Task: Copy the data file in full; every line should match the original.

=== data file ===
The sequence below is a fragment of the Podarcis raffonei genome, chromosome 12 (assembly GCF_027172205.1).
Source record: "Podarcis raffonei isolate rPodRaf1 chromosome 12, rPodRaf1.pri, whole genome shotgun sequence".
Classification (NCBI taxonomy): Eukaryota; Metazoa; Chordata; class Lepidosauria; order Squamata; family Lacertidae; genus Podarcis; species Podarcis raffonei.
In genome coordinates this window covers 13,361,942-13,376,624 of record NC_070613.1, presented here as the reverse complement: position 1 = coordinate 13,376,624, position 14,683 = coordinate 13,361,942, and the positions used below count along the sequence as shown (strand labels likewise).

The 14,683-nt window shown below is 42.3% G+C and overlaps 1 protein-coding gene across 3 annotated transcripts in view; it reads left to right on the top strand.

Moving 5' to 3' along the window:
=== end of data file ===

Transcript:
The sequence below is a fragment of the Podarcis raffonei genome, chromosome 12 (assembly GCF_027172205.1).
Source record: "Podarcis raffonei isolate rPodRaf1 chromosome 12, rPodRaf1.pri, whole genome shotgun sequence".
Classification (NCBI taxonomy): Eukaryota; Metazoa; Chordata; class Lepidosauria; order Squamata; family Lacertidae; genus Podarcis; species Podarcis raffonei.
In genome coordinates this window covers 13,361,942-13,376,624 of record NC_070613.1, presented here as the reverse complement: position 1 = coordinate 13,376,624, position 14,683 = coordinate 13,361,942, and the positions used below count along the sequence as shown (strand labels likewise).

The 14,683-nt window shown below is 42.3% G+C and overlaps 1 protein-coding gene across 3 annotated transcripts in view; it reads left to right on the top strand.

Moving 5' to 3' along the window: